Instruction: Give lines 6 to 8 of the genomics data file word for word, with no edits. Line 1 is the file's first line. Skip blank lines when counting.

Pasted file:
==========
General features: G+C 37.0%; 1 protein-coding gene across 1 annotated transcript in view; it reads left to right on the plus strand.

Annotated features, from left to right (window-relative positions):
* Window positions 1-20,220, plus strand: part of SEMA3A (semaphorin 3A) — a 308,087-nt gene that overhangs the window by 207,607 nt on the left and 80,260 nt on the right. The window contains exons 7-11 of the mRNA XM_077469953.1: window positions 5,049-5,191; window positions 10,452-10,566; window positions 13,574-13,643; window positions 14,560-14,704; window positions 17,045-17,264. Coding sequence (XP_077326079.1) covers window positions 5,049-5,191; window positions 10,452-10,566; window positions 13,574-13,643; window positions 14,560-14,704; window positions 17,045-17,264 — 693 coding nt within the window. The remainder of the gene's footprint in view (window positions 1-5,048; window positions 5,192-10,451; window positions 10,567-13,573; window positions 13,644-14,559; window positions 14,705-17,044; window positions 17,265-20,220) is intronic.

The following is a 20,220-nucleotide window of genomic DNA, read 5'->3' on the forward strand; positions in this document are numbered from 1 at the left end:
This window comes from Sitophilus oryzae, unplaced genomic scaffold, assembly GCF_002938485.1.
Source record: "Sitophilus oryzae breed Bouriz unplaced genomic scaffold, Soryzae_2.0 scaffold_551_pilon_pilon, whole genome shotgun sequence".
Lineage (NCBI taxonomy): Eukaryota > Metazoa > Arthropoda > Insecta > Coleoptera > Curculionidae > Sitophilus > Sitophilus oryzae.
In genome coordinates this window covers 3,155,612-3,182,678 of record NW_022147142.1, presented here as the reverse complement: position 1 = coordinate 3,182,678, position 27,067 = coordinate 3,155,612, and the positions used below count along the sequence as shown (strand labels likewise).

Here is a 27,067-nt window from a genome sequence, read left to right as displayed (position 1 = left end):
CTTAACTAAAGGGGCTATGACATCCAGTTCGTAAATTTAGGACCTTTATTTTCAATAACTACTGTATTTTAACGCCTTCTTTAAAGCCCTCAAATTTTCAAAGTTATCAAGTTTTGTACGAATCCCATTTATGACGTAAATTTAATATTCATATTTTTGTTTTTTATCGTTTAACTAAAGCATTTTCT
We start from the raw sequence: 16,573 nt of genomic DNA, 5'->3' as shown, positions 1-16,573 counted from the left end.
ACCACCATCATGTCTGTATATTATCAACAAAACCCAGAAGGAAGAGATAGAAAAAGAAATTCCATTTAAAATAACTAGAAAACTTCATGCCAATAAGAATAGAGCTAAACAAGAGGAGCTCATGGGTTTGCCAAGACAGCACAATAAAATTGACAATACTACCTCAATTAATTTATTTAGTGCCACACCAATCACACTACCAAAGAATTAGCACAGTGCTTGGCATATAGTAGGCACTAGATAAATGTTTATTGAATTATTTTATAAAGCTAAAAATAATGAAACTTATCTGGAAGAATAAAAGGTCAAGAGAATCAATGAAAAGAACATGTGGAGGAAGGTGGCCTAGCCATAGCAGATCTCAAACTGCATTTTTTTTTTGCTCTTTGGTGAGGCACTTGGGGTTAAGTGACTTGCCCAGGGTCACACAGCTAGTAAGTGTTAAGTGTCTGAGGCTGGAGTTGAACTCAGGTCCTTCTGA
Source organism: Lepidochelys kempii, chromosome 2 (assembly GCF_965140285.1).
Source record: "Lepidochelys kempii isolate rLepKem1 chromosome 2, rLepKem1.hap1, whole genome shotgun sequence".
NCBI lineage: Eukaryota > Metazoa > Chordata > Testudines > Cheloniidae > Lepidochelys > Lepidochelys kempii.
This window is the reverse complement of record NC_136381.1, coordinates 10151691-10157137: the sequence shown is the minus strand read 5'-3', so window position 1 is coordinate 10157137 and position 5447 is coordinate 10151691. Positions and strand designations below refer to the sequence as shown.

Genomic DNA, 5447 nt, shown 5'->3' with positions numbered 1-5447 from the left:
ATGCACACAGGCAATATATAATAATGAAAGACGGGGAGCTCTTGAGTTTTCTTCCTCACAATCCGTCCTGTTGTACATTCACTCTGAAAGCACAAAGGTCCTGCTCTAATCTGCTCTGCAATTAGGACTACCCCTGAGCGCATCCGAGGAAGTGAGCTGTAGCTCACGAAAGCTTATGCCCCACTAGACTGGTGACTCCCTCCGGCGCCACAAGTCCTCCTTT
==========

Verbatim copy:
Source record: "Sitophilus oryzae breed Bouriz unplaced genomic scaffold, Soryzae_2.0 scaffold_551_pilon_pilon, whole genome shotgun sequence".
Lineage (NCBI taxonomy): Eukaryota > Metazoa > Arthropoda > Insecta > Coleoptera > Curculionidae > Sitophilus > Sitophilus oryzae.
In genome coordinates this window covers 3,155,612-3,182,678 of record NW_022147142.1, presented here as the reverse complement: position 1 = coordinate 3,182,678, position 27,067 = coordinate 3,155,612, and the positions used below count along the sequence as shown (strand labels likewise).